Unless the reverends Reed and Matheson were themselves plagiarizing an earlier source, it seems almost certain that they are the authors of the lines so commonly misattributed to Tocqueville.  But even here, note that the quote as commonly repeated differs in one significant sense from the original from Reed and Matheson.  While the English visitors offered a tentative prediction, “America WILL BE great IF America is good,” the quote as politicians and pundits are fond of repeating it is dogmatically assertive: “America IS great because America IS good.”

Tocqueville would have been amused, but not surprised, by this telling modification.  His letters home reveal more than a touch of impatience with Americans’ relentless boasting about their country.  “We are still baffled by the sheer quantity of food the people somehow stuff down their gullets” Tocqueville wrote to his mother five days after landing in the United States.  “So far this is the only respect in which I do not challenge their superiority; they, on the other hand, reckon themselves superior in many ways.  People here seem to reek of national pride.”

Over the course of his nine-month journey across the United States, Tocqueville actually found much to admire about American democracy, but his views can’t be reduced to the equivalent of a campaign slogan.  In my next post I’ll have some thoughts on what Tocqueville really believed about the sources of American happiness.

Back soon.

A WARNING FROM THE PAST TO REPUBLICAN CONVENTION DELEGATES

Some more timely food for thought from Alexis de Tocqueville’s classic Democracy in America.  As I meditated on the passages below, I couldn’t help but think about next week’s Republican gathering in Cleveland and its likely outcome.

Tocqueville posed for this portrait around 1850, nearly two decades after his American odyssey.

Tocqueville posed for this portrait around 1850, nearly two decades after his American odyssey.

To remind you, Tocqueville was a sympathetic critic of American democracy, and the two-volume work that he penned after his visit to the United States in 1831-1832 is widely hailed as “the most perceptive and influential book ever written about American politics and society.”  Among other things, he called attention to the dangers of excessive individualism and materialism in a democratic culture, identified the ever-present potential of the “tyranny of the majority,” and underscored the crucial importance of religious belief to the success of America’s democratic system.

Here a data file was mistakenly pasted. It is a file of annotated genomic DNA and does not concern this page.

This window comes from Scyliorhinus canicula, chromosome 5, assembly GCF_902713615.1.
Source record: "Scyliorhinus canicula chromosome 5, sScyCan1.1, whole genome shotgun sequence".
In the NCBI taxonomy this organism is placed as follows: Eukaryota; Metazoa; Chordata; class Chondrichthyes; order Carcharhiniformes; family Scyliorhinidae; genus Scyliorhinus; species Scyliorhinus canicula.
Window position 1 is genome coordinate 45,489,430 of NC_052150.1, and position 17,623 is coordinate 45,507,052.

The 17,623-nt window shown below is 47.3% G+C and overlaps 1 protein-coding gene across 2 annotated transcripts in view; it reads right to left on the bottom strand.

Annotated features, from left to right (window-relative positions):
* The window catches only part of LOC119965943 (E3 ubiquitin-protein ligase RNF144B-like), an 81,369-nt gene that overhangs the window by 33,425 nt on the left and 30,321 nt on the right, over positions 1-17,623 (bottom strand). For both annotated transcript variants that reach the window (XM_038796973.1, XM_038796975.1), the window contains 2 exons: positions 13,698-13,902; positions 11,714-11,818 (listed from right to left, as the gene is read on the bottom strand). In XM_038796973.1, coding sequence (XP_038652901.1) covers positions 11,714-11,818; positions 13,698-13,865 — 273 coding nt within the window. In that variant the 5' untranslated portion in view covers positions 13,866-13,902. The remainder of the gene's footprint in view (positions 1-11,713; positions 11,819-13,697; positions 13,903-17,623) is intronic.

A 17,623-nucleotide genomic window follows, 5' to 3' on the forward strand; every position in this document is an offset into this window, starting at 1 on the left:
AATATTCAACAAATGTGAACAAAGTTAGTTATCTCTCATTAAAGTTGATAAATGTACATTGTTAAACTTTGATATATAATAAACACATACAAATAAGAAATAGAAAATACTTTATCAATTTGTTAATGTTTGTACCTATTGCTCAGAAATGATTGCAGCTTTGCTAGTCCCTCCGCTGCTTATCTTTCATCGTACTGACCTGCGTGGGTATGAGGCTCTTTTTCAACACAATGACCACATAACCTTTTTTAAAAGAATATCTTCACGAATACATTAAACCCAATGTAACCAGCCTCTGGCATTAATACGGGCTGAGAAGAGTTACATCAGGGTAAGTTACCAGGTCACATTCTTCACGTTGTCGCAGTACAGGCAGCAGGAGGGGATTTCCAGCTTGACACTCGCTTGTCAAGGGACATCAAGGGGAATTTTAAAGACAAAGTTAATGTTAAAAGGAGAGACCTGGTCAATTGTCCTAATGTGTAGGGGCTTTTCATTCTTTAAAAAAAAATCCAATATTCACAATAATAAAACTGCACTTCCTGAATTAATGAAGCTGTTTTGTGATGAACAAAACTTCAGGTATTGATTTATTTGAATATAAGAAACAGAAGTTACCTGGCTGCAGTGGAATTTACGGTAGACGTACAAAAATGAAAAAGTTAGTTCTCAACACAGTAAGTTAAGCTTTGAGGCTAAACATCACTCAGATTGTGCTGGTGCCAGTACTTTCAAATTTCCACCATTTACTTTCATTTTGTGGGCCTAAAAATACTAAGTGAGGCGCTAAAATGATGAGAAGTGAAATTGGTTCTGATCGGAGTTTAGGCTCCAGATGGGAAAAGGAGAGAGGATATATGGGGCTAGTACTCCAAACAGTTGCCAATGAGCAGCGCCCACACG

The quotes below come from a section in volume I on the topic of “The People’s Choices and the Instinctive Preferences of American Democracy” (vol. I, part II, chapter 5).  Writing primarily for a French audience, Tocqueville began by noting that many Europeans assumed that one of the advantages of democracy is that free elections based on universal suffrage reliably selects individuals “worthy of public trust” into important public offices.  “For my part,” Tocqueville confessed, “I must say that what I saw in America gave me no reason to believe that this is the case.”

In the rest of this brief section the Frenchman theorized as to why this was true.  On the one hand, he reasoned, making wise decisions between alternative candidates required “enlightenment,” i.e., informed voters.  “Enlightenment” was not simply a euphemism for intelligence or education.  Tocqueville thought it depended primarily on the amount of time that voters were either able or willing to devote to educating themselves on the issues of a campaign and the strength and weaknesses of the rival candidates.  Regarding the latter, he noted, “What a lengthy period of study and variety of ideas are necessary to form an exact idea of the character of a single man!  The greatest geniuses fail at this, yet the multitude is supposed to succeed!”

Maybe even more important than this, according to Tocqueville, was a vice that democratic society seems to nurture: envy.  So strong was the passion for equality in America’s democratic society, Tocqueville believed, that democratic Americans detested all appearances of superiority among other Americans, up to an including those they elected to office.  “No form of superiority is so legitimate that the sight of it is not wearisome to their eyes,” Tocqueville observed.  “They do not fear great talents but have little taste for them.”

And the consequences of this mindset for American government?  “There is no escaping the fact that in the United States today the most outstanding men are seldom called to public office.”  This was partly due to the votes that the electorate cast on election day, but it also reflected a pattern by which the most qualified individuals refused to become candidates.  And why was this, Tocqueville asked?

While the natural instincts of democracy lead the people to banish distinguished men from power, an instinct no less powerful leads distinguished men to shun careers in politics, in which it is so very difficult to remain entirely true to oneself or to advance without self-abasement.

The bottom line for Tocqueville: “I am satisfied that anyone who looks upon universal suffrage as a guarantee of good choices is operating under a total illusion.  Universal suffrage has other advantages, but not that one.”

Title Page of the first American edition of Tocqueville's classic, published in 1838.

Title Page of the first American edition of Tocqueville’s classic, published in 1838.